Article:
Bare feet parallel on hard-surface floor? Check. Left arm extended for balance? Check.
Pivot forward, as if my left hip were a hinge and my right shoulder, hip, and knee were fused together. Stagger and step sideways to keep from falling. OK, that last bit isn’t part of the approved form. Regroup!
Back in starting position, pivot forward again, drop my right hand toward the floor and stretch my right leg behind me. Wobble but carry on. Stop at limits of hip flexibility, which I reach remarkably quickly. Start to return to vertical position. Stagger and step sideways to keep from falling. OK, that last bit isn’t part of the approved form. Regroup!
When I finally complete one full manoeuvre sans staggers and side steps, down and back up, slowly and under control, I count “1.” Of 10 such manoeuvres required. On each side. Oh, the joys of bilateral symmetry applied to the single-leg deadlift (I do it *without* the hand weights shown in online videos).
Does this sound like complaining? I hope not.
It would be ungracious to complain about this exercise: After all, I asked my trainer for exercises to improve my balance, which has wandered off somewhere in the last few years.
It would be unreasonable to complain about this exercise: After all, the motion that makes it hard also represents an important advance on the exercise I started with, where I stood around on one foot for a while and tried not to fall over.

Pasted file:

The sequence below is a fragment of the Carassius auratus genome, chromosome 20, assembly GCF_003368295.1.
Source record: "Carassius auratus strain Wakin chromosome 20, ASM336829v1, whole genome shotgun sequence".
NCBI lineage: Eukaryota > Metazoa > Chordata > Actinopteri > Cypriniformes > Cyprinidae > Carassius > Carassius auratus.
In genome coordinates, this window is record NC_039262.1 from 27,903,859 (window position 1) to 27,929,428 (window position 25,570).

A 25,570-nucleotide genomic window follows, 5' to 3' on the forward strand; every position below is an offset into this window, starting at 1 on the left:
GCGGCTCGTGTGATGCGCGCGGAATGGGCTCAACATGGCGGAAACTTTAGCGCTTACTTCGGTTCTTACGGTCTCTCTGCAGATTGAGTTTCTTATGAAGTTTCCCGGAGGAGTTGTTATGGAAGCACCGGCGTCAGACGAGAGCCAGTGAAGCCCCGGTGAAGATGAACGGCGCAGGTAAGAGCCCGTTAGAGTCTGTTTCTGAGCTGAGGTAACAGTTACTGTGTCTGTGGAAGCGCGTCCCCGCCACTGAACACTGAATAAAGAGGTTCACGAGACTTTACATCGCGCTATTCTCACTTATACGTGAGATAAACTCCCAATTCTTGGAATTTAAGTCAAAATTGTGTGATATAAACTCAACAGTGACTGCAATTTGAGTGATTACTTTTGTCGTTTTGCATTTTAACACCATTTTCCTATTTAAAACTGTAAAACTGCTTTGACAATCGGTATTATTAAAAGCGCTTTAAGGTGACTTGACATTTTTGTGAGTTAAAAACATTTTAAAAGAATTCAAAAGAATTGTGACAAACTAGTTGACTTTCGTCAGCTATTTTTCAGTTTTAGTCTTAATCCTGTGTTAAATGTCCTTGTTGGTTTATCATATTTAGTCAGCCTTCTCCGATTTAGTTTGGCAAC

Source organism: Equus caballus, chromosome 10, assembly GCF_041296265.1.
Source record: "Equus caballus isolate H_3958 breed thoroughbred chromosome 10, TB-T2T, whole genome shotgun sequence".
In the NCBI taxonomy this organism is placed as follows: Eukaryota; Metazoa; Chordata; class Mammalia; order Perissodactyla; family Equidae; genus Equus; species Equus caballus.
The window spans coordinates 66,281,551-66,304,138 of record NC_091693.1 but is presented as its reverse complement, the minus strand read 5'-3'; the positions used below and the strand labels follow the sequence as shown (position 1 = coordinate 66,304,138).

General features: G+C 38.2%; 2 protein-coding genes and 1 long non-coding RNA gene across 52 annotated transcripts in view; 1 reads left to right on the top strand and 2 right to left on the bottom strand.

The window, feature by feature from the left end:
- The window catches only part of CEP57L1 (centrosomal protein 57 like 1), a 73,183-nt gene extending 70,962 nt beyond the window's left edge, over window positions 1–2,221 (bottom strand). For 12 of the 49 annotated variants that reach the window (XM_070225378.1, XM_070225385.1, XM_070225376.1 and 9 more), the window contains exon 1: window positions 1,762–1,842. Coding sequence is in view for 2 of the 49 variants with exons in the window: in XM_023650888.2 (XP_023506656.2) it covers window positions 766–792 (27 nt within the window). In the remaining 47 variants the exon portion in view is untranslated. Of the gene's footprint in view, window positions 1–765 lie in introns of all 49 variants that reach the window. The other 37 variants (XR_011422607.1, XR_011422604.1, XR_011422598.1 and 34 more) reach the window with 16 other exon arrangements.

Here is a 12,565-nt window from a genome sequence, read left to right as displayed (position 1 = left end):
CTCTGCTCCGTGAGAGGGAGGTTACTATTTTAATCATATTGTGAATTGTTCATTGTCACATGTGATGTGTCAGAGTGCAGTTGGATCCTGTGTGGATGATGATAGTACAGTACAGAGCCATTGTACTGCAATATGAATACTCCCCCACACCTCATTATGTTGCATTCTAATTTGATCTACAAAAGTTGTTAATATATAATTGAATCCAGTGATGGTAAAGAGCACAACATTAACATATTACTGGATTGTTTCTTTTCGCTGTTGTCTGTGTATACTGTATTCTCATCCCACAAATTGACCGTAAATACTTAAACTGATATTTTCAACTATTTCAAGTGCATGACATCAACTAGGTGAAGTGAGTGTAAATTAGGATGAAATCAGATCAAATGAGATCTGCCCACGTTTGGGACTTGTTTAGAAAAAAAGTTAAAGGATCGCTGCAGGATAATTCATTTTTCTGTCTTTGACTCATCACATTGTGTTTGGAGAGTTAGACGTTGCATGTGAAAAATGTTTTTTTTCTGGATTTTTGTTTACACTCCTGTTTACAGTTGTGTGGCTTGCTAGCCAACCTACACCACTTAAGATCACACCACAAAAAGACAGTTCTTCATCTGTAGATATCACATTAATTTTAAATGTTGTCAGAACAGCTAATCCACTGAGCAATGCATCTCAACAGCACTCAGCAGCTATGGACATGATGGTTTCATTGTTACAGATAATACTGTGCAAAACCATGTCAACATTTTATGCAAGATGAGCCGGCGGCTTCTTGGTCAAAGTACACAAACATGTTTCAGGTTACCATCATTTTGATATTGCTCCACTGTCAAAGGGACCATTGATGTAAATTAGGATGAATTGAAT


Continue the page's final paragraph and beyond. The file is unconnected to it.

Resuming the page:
It would be unpatient to complain about this exercise: After all, I think I might be getting better at it. Maybe. Sorta. A little.
And besides, this week saw a breakthrough of sorts: not in leg strength or hip flexibility, regrettably, but in technique. I discovered that while looking down at my feet doesn’t help me maintain my balance, and looking down the hall at nothing in particular doesn’t help me maintain my balance, looking at a spot on the floor about four or five feet in front of me does help. When I stare at it all the way down and all the way back up, I stagger less. Hurray!
Maybe as I try to maintain my balance in other endeavours, I can find similar Goldilocks spots: Targets to focus on that are just right instead of being too close or too far away.